Posted on August 15, 2017
When shotgun and explosive breaching are not appropriate or not an option, mechanical breaching, or as the fire fighters call it—forcible entry—may be required.
360 Tactical Training instructor, Kent O’Donnell who wrote previously about shotgun breaching, talks to us about using the right tools to get in or out of a locked structure during an emergency. In his article “Mechanical Breaching with Standard Tools” he explains that fire fighters actually breach more doors than police officers. Not only do they breach doors at fires, but its is common for them to force doors for medical rescues as well. Generally, a fire fighter will be using tools that are simply home tools.
Mechanical breaching is similar to shotgun breaching in that you are working to move the throw of the dead bolt or lock from the door jamb. Mechanical breaching has some tactical drawbacks like increased time and apparent.
Breaching glass requires the correct tool, O’Donnell recommends using the Halligan tool and says the upside of breaching glass is that you can rip out large sections of the glass to clear out. He also reminds us of the importance to wear effective eye protection and gloves when breaking glass. You can use the same tool to hook into window coverings and “rake” them down for an unobstructed view.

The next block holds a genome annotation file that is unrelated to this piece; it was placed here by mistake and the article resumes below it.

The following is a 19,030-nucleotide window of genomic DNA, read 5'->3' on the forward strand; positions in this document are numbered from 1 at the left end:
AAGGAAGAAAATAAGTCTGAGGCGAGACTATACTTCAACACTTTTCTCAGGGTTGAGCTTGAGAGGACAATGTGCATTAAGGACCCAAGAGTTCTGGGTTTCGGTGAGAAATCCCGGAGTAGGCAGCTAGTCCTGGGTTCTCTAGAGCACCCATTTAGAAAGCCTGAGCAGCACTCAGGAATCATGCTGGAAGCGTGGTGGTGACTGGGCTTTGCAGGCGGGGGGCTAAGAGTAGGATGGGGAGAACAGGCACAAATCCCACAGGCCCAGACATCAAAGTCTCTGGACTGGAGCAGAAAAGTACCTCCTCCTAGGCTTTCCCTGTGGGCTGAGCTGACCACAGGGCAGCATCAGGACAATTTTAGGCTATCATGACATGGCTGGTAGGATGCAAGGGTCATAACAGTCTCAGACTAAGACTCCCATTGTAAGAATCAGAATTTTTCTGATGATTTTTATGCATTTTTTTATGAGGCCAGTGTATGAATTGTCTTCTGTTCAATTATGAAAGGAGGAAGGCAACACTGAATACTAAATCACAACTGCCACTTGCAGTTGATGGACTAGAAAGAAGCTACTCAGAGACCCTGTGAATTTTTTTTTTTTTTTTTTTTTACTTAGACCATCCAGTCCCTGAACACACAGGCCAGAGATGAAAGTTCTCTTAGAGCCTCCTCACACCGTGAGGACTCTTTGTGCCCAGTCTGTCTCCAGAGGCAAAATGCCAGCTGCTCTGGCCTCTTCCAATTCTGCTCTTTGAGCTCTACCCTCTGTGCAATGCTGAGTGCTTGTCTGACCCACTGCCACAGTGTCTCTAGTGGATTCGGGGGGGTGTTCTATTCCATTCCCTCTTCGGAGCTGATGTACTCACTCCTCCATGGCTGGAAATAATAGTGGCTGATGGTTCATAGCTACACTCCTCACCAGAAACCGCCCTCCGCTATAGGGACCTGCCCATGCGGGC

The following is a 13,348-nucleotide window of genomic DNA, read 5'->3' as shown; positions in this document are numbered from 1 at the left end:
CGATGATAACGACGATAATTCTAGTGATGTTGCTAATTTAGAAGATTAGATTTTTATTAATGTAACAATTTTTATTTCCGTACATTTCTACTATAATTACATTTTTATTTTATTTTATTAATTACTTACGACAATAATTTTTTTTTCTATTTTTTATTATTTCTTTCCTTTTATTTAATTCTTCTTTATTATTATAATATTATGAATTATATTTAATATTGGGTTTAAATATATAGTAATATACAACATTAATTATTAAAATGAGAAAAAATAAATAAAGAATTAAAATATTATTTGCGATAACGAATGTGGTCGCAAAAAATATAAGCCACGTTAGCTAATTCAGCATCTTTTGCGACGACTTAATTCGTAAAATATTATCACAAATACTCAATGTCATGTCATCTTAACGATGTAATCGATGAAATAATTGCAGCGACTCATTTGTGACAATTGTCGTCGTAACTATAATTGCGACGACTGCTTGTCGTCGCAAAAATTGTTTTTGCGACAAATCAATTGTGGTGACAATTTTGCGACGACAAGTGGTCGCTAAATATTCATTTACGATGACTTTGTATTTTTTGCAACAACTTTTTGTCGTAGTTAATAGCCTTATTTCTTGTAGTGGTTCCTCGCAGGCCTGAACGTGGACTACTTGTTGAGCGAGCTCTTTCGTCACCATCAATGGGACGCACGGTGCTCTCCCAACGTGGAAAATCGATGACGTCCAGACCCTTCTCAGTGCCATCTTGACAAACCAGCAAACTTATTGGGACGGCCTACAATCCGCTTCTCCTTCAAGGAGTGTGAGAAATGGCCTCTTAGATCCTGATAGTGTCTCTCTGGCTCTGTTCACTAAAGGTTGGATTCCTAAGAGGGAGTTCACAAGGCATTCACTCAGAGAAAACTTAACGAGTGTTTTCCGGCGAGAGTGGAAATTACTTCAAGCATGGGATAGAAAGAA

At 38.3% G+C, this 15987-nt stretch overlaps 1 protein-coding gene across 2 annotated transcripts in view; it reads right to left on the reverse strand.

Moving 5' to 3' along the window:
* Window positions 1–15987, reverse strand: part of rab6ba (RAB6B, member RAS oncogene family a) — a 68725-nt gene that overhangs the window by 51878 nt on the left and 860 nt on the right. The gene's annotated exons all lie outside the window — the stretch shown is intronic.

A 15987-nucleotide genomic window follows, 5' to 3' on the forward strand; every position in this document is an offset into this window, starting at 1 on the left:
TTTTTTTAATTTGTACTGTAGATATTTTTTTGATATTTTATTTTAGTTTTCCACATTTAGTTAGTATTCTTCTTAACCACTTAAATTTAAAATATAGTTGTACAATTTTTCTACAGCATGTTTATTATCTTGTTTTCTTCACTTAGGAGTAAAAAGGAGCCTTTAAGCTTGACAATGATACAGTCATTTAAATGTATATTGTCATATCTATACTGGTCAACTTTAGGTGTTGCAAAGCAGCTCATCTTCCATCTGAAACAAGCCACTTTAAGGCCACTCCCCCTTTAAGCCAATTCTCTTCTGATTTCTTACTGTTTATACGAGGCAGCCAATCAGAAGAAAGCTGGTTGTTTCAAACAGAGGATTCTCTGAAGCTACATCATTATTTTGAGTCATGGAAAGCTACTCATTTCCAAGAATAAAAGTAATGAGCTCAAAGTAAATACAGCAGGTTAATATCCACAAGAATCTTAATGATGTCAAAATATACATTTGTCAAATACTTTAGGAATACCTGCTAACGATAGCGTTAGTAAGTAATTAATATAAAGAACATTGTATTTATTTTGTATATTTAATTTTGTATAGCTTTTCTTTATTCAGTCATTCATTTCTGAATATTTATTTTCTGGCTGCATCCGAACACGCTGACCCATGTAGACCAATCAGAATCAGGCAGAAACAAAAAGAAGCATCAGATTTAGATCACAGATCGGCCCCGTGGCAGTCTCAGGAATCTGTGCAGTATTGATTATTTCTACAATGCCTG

Inward opening doors can be breached with a sledge hammer. If you do not see hinges, the door opens away from you, if you see hinges it opens towards you. To breach a door with a sledge hammer grip just behind the head with one hand near the end of the handle with the other. Swing the hammer with the rotation of your waist and upper body striking the locking mechanism wit the top of them hammer head. This may take a few strikes, but much safer than trying to kick the door.
When speed is not critical, he suggests using a door spreader, the goal is to spread the door jamb wide enough so the throw can pass and no damage the door or door frame. This is used effectively many times when conducting welfare checks on people who have not been seen for several days. A DIY version would be using a scissor jack or hydraulic jack, and some 2x4 wood which will spread the jamb with minimal damage.
While the words “breacher up” may remind us of SWAT or military operations the Kent explains that the threat behind the door can be anything from a child locked in a car to an elderly person who has fallen and that the average patrol officer will breach more doors in a year than a SWAT breacher. He had created the Patrol Active Shooter Kit using tools patrol level security and law enforcement personal can use to breach the most common doors. Worn like a quiver, it has loops for five 12 guage shotgun rounds on the front. The back carries a 10 lb. sledge, bolt cutters and 16 in. Halligan bar.